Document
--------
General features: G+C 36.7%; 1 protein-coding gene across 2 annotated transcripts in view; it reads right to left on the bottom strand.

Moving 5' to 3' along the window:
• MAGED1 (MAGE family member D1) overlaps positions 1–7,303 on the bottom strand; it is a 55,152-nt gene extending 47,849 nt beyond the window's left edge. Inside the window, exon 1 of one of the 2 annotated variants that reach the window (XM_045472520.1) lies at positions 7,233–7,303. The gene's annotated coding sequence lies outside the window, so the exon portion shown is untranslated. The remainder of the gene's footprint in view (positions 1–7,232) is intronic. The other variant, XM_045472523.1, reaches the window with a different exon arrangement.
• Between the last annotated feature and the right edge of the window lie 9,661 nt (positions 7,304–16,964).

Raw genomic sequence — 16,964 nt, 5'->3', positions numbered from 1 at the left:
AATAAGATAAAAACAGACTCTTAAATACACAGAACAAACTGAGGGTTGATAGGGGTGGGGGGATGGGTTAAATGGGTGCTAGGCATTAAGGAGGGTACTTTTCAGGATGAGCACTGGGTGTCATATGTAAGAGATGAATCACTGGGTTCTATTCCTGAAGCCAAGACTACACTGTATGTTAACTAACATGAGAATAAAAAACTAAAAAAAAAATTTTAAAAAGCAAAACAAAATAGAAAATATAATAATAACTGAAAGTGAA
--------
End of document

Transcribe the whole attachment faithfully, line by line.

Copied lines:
General features: G+C 36.7%; 1 protein-coding gene across 2 annotated transcripts in view; it reads right to left on the bottom strand.

Moving 5' to 3' along the window:
• MAGED1 (MAGE family member D1) overlaps positions 1–7,303 on the bottom strand; it is a 55,152-nt gene extending 47,849 nt beyond the window's left edge. Inside the window, exon 1 of one of the 2 annotated variants that reach the window (XM_045472520.1) lies at positions 7,233–7,303. The gene's annotated coding sequence lies outside the window, so the exon portion shown is untranslated. The remainder of the gene's footprint in view (positions 1–7,232) is intronic. The other variant, XM_045472523.1, reaches the window with a different exon arrangement.
• Between the last annotated feature and the right edge of the window lie 9,661 nt (positions 7,304–16,964).

Raw genomic sequence — 16,964 nt, 5'->3', positions numbered from 1 at the left:
AATAAGATAAAAACAGACTCTTAAATACACAGAACAAACTGAGGGTTGATAGGGGTGGGGGGATGGGTTAAATGGGTGCTAGGCATTAAGGAGGGTACTTTTCAGGATGAGCACTGGGTGTCATATGTAAGAGATGAATCACTGGGTTCTATTCCTGAAGCCAAGACTACACTGTATGTTAACTAACATGAGAATAAAAAACTAAAAAAAAAATTTTAAAAAGCAAAACAAAATAGAAAATATAATAATAACTGAAAGTGAA